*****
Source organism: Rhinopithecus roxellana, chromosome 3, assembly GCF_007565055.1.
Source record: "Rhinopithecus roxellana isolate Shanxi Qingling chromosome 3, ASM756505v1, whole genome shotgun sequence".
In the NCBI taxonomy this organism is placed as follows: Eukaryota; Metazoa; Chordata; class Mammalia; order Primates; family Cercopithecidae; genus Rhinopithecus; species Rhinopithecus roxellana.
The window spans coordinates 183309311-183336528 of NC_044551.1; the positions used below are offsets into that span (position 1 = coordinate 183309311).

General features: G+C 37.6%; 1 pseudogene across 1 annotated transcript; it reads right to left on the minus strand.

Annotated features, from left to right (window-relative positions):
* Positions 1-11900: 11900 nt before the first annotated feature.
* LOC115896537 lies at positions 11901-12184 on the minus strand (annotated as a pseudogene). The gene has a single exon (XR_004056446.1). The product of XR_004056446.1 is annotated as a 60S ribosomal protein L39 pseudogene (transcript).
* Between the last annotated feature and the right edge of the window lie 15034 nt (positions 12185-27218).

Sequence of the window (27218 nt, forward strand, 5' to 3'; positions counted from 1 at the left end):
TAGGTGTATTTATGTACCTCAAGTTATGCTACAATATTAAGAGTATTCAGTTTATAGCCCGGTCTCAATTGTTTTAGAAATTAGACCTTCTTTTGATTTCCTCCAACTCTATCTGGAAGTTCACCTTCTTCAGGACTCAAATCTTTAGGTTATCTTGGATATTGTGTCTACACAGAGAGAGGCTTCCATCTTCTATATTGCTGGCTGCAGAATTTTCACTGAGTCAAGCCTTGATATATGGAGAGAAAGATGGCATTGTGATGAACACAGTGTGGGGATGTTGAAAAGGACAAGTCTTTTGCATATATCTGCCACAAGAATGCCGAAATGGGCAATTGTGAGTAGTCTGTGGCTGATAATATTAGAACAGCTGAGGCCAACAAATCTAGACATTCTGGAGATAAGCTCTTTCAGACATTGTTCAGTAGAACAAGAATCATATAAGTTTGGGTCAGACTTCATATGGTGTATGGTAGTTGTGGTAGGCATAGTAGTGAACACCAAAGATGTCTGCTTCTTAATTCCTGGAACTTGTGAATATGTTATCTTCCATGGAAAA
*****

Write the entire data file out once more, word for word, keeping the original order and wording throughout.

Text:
Source organism: Rhinopithecus roxellana, chromosome 3, assembly GCF_007565055.1.
Source record: "Rhinopithecus roxellana isolate Shanxi Qingling chromosome 3, ASM756505v1, whole genome shotgun sequence".
In the NCBI taxonomy this organism is placed as follows: Eukaryota; Metazoa; Chordata; class Mammalia; order Primates; family Cercopithecidae; genus Rhinopithecus; species Rhinopithecus roxellana.
The window spans coordinates 183309311-183336528 of NC_044551.1; the positions used below are offsets into that span (position 1 = coordinate 183309311).

General features: G+C 37.6%; 1 pseudogene across 1 annotated transcript; it reads right to left on the minus strand.

Annotated features, from left to right (window-relative positions):
* Positions 1-11900: 11900 nt before the first annotated feature.
* LOC115896537 lies at positions 11901-12184 on the minus strand (annotated as a pseudogene). The gene has a single exon (XR_004056446.1). The product of XR_004056446.1 is annotated as a 60S ribosomal protein L39 pseudogene (transcript).
* Between the last annotated feature and the right edge of the window lie 15034 nt (positions 12185-27218).

Sequence of the window (27218 nt, forward strand, 5' to 3'; positions counted from 1 at the left end):
TAGGTGTATTTATGTACCTCAAGTTATGCTACAATATTAAGAGTATTCAGTTTATAGCCCGGTCTCAATTGTTTTAGAAATTAGACCTTCTTTTGATTTCCTCCAACTCTATCTGGAAGTTCACCTTCTTCAGGACTCAAATCTTTAGGTTATCTTGGATATTGTGTCTACACAGAGAGAGGCTTCCATCTTCTATATTGCTGGCTGCAGAATTTTCACTGAGTCAAGCCTTGATATATGGAGAGAAAGATGGCATTGTGATGAACACAGTGTGGGGATGTTGAAAAGGACAAGTCTTTTGCATATATCTGCCACAAGAATGCCGAAATGGGCAATTGTGAGTAGTCTGTGGCTGATAATATTAGAACAGCTGAGGCCAACAAATCTAGACATTCTGGAGATAAGCTCTTTCAGACATTGTTCAGTAGAACAAGAATCATATAAGTTTGGGTCAGACTTCATATGGTGTATGGTAGTTGTGGTAGGCATAGTAGTGAACACCAAAGATGTCTGCTTCTTAATTCCTGGAACTTGTGAATATGTTATCTTCCATGGAAAA